Evolution of the strip

Gould changed Tracy with the times, sometimes with mixed results as with the introduction of science fiction elements such as the two-way wrist radio which proved to be the first of a variety of personal wrist communicators and other futuristic gadgets provided by the eccentric industrialist, Diet Smith. This eventually led to what Gould thought was the logical conclusion in the 1960s of the Space Coupe, a spacecraft with a magnetic propulsion system. This started a much-derided science fiction period that had Tracy and friends having adventures on the moon and meeting the late Moon Maid and her race in 1964. This in turn led to an eventual sharing of technologies and the villains had to be even more exaggerated in power to challenge Tracy in an escalating series of stories that completely abandoned the urban crime drama roots of the strip. Finally, Junior actually marries the Moon Maid, and they produced two children! In the 1970s, Gould even less successfully tried to modernize Tracy by giving him a longer hair style and mustache, adding a supposedly "hip" sidekick, Groovy Grove.

More successful was the decades-long substory of the Plenty family, a group of goofy redneck yokels headed by former villains, Bob Oscar "B.O." Plenty and Gravel Gertie. The family provided a humorous counterpoint to Tracy's adventures. Their daughter, Sparkle Plenty, first gave the strip an infant character, and later a pretty young adolescent girl character, since, unlike most comic strip children, she was allowed to grow up. Another successful addition was that of Lizz the Policewoman as one of Tracy's sidekicks. She proved be to an active and formidable female character in a manner that was groundbreaking for comic strips of that era.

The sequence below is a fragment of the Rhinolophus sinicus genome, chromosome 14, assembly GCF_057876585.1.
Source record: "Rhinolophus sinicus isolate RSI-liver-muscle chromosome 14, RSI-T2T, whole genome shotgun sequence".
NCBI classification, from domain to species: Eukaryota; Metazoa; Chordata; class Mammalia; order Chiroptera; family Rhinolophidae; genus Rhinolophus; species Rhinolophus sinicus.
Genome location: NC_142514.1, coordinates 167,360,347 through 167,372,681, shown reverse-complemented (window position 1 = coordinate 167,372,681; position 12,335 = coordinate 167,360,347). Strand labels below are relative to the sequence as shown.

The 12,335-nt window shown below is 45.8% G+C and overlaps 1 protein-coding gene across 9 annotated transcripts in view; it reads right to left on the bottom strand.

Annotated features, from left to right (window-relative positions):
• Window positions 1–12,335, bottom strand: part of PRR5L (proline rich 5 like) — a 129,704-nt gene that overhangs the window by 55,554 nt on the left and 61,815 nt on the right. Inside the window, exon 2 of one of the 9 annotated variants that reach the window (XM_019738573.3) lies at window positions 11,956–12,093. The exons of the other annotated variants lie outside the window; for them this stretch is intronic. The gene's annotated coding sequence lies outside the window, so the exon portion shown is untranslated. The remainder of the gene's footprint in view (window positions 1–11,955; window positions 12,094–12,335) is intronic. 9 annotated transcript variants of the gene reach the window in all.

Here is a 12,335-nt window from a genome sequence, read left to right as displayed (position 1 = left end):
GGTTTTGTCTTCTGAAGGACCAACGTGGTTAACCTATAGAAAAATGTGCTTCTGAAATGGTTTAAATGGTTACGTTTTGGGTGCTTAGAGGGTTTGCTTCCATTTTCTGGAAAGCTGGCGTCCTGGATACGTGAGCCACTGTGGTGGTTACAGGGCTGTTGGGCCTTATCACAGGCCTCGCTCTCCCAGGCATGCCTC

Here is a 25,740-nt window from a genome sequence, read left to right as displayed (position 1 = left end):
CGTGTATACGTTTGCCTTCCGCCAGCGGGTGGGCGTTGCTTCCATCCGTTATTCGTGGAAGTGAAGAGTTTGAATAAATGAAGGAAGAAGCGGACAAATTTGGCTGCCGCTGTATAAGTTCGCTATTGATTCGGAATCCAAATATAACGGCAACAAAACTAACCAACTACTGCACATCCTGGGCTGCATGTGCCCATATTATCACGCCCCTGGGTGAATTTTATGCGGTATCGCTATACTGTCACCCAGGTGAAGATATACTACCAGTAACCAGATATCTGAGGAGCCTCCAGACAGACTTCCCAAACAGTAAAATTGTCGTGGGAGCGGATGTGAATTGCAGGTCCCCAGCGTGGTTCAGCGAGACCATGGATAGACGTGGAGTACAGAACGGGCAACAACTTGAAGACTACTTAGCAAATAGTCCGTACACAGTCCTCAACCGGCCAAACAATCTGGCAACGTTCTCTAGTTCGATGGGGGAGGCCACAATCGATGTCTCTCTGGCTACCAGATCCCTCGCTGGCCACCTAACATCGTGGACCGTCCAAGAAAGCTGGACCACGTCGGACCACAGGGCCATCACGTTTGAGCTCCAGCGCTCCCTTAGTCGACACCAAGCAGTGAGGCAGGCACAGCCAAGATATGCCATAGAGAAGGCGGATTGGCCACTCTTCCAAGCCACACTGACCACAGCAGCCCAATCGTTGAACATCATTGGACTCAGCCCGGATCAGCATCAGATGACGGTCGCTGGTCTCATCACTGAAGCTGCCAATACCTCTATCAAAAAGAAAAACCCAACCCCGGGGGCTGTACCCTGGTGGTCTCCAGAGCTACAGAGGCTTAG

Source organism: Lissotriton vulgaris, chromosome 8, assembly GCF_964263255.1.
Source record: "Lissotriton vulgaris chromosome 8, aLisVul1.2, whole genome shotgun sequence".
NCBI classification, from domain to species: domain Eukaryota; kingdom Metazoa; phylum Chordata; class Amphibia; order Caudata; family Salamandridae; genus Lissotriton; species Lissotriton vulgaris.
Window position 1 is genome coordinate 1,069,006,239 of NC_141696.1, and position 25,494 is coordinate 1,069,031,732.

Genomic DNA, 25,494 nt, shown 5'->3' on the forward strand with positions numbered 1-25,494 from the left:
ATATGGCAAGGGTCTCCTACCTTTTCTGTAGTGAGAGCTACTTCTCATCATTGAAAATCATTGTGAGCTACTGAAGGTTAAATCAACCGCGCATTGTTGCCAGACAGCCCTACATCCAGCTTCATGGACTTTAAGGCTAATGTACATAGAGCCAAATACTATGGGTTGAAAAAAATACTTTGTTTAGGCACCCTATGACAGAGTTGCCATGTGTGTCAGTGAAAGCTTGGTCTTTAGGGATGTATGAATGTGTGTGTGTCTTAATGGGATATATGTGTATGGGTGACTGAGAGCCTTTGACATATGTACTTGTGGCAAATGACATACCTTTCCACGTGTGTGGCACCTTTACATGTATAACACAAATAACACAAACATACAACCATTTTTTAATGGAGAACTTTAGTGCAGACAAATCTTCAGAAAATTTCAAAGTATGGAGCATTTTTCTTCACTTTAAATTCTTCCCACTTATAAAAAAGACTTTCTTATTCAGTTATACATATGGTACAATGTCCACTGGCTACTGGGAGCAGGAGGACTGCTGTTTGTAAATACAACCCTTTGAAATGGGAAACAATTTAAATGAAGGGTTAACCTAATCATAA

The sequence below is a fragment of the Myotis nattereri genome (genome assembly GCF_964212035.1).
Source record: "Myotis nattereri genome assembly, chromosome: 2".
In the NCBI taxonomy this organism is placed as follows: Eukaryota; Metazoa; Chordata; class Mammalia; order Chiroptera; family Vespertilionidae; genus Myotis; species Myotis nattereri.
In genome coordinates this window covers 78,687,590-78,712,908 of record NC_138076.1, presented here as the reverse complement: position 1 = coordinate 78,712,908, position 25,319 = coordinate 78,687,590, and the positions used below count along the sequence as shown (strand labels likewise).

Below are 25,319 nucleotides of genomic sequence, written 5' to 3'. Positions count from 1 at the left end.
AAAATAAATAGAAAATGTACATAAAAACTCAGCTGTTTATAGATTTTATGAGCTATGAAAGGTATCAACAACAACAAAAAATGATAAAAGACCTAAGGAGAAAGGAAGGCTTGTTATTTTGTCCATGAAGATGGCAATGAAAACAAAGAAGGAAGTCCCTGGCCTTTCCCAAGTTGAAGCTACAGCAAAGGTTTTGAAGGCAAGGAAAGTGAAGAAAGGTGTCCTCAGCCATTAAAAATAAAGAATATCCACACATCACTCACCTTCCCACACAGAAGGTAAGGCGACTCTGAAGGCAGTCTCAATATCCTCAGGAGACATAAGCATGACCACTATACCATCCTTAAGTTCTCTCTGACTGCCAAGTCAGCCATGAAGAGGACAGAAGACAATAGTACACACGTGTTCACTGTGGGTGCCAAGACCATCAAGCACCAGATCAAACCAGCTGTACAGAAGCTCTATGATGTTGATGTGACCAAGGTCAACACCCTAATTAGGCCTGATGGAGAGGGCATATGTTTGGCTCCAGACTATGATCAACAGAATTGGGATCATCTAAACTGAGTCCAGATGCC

However, the later stories were often shackled with a stubborn grousing condemnation of the rights of the accused which often involved Tracy being frustrated by criminals because of legal technicalities and prosleytizing about it. The fact that newspaper comics were sharply reduced in space for each feature during that time also negatively affected Gould's storytelling abilities as he failed to adjust.

The strip often included a frame devoted to "Crimestoppers' Textbook", a series of handy illustrated hints for the amateur crimefighter; for instance, when attempting to memorize the face of an evildoer for later identification purposes, make sure to note the size and shape of the ears and earlobes.

Later years

Gould retired from the strip in 1977 and Dick Tracy was taken over by Max Allan Collins and longtime Gould assistant Rick Fletcher. Collins reversed some of Gould's science-fiction changes by having the character Moon Maid killed off in 1978, as well as doing away with other Gould creations of the 1960s and 1970s, and generally taking a less cynical and simplistic view of the justice system. Rick Fletcher died in 1983 and was succeeded by Dick Locher, who had assisted Gould on the strip in the late 1950s, early 1960s. In 1992, Tribune writer and columnist Mike Kilian took over the writing; Kilian died on October 27, 2005.

Read more at Wikipedia.org